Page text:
The swaddling-clothes of Christ: a medieval relic on display
By Sophie Oosterwijk
Medieval Life, Vol.13 (2000)
Introduction: In the Middle Ages, the most revered relics were those believed to have been in closest contact with Christ, especially when they related to the Passion. However, there were also other popular relics connected with Christ’s infancy, such as his swaddling clothes. Although more than one church claimed to possess this relic, perhaps the most fascinating example is that of Joseph’s hose which are preserved in the cathedral treasury at Aachen, Germany.
The story of Christ’s Nativity has always been extremely popular; whereas the official Gospel accounts offer only scant details, further particulars are to be found in the apocryphal gospels. By the fifteenth century, Early Netherlandish painters were especially keen to depict the Nativity in all its detail, including the story of the incredulous midwife Salome whose hand became withered when she presumed to doubt Mary’s virginity. The fact that the Son of God had been born in such humble circumstances had long been regarded as part of his sacrifice on behalf of mankind, and as such the Nativity in all its particulars became a focus for popular devotion.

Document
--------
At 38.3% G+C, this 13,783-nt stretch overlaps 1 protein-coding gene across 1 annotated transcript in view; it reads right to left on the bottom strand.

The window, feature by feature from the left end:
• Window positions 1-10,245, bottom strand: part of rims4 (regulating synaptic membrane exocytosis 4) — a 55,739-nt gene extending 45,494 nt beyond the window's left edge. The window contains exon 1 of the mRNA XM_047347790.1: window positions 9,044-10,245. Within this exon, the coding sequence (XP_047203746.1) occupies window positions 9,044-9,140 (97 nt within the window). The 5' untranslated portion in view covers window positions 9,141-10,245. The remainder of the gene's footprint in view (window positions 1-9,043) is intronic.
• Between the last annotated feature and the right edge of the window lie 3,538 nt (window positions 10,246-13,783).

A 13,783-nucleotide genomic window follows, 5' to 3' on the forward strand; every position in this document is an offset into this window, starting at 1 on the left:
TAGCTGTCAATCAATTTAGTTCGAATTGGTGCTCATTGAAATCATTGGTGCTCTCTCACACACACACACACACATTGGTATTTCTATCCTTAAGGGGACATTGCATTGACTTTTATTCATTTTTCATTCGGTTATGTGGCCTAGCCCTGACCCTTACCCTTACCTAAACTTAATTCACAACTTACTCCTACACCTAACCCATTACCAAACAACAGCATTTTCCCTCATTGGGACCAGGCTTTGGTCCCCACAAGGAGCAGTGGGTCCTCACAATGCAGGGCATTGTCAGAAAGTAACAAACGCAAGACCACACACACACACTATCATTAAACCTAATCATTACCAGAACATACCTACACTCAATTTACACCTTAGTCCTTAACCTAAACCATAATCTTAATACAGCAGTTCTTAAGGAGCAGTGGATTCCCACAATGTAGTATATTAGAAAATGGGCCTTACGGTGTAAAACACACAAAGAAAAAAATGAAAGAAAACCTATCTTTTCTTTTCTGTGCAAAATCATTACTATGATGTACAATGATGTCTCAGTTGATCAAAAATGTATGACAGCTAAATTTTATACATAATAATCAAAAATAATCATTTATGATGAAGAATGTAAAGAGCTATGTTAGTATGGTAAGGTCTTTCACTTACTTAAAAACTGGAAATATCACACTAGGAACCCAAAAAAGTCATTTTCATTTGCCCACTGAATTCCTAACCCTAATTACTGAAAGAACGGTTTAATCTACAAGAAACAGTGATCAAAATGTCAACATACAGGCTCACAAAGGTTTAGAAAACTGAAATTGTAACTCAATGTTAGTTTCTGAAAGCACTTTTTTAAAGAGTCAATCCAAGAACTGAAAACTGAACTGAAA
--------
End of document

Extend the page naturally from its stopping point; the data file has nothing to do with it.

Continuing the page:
Some mystics were greatly inspired by the Virgin’s plight in giving birth to the Saviour under such adverse conditions. In her autobiography, Margery Kempe (c.1373-c.1440) from King’s Lynn recalled how she envisaged herself in her meditations as a nurse first to the Virgin and then to the Christ child, promising the latter that she would swaddle him gently: ‘Lord, I shall fare fayr with 3ow; I schal not byndyn 3ow soor.’ Margery even saw herself begging for white clothes and kerchiefs to swaddle the Virgin’s son in; proper swaddling clothes were apparently lacking for the newborn Christ.